What is the definition of excessive bail?
While the 8th Amendment does protect citizens from excessive bail, it does not classify what excessive bail actually is. On top of this, the court is legally allowed to weigh a variety of factors when determining bail amount. As a result, it is very easy for the court to justify a bail amount that seems excessive.
Let’s break down the definition of excessive bail and lay out how bail is determined by a judge.
The definition of excessive bail
Bail is considered excessive if it is an amount that is higher than it should be. This typically means that the bail outweighs the crime or is higher than it normally is for the crime in question.
However, there is no legal wording that actually establishes a bail amount or limit by crime. Instead, it simply states that “bail must be set by a court at a sum designed to ensure that goal, and no more.” This is definitely up to interpretation. And if the bail amount does seem excessive, it can be difficult to fight back against.
How is the bail amount determined?
The total bail amount is set by the court and a variety of factors are used to determine this amount. These factors typically include:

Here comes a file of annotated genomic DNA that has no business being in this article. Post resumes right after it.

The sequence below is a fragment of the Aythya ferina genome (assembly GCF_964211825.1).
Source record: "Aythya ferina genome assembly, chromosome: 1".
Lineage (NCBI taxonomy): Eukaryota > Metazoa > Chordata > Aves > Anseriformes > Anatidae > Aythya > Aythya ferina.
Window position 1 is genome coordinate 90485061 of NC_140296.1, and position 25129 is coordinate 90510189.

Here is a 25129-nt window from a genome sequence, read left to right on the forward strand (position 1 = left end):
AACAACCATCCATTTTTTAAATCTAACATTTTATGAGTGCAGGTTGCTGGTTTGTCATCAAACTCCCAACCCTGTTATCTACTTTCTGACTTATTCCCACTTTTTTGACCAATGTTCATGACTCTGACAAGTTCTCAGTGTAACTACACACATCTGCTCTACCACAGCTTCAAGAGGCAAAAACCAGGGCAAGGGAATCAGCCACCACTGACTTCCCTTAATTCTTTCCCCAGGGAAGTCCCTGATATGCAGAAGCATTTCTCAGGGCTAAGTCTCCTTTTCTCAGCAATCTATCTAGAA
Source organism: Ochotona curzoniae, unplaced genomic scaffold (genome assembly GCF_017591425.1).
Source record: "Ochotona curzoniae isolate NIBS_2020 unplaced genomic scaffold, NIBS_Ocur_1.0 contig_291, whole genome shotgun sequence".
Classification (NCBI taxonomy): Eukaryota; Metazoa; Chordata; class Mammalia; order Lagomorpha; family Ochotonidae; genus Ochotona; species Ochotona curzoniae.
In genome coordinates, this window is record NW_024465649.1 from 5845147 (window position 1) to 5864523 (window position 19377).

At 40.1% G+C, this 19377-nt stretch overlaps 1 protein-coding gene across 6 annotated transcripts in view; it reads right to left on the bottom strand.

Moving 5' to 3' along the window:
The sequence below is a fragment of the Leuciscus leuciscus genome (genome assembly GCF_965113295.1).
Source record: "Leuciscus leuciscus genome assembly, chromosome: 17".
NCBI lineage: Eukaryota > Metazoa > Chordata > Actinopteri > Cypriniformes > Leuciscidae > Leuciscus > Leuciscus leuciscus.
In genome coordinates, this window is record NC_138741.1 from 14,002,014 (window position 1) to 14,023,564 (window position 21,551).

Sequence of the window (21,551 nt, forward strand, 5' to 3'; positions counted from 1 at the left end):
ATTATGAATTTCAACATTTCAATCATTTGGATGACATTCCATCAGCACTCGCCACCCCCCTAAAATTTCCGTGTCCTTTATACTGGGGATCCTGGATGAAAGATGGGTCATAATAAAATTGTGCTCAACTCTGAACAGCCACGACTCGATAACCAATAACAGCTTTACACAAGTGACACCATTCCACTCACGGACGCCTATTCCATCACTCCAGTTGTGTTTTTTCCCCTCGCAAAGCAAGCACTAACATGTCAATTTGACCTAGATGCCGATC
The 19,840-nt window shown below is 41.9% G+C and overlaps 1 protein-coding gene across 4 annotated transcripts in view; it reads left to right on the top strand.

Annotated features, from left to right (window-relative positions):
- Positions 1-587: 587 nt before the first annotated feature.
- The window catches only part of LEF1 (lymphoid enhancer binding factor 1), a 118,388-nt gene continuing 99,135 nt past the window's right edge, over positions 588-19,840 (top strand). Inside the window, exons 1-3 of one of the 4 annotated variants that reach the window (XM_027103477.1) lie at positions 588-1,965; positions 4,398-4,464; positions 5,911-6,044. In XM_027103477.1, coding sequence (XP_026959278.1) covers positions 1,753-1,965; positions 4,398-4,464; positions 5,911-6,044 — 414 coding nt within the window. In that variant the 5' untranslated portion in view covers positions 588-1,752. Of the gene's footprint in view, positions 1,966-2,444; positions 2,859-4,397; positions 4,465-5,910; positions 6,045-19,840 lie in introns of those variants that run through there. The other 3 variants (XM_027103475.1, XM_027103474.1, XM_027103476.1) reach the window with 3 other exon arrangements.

- The type and severity of the crime committed
- The criminal history of the defendant
- How likely it is that the defendant would flee
In some cases, bail can even be denied. This can happen if the crime in question is highly severe — such as murder, aggravated assault, or stalking.
How can you post bail?
There are a few ways you can post bail. The most common ways, however, is to pay the bail yourself, have a loved one post bail on your behalf, or to work with a bail bond agent.
Depending on the amount of bail required, your current financial wellbeing, and the potential duration of the court proceedings, which method is right for you will vary.
Take a look at our additional resources to learn more about how to post bail: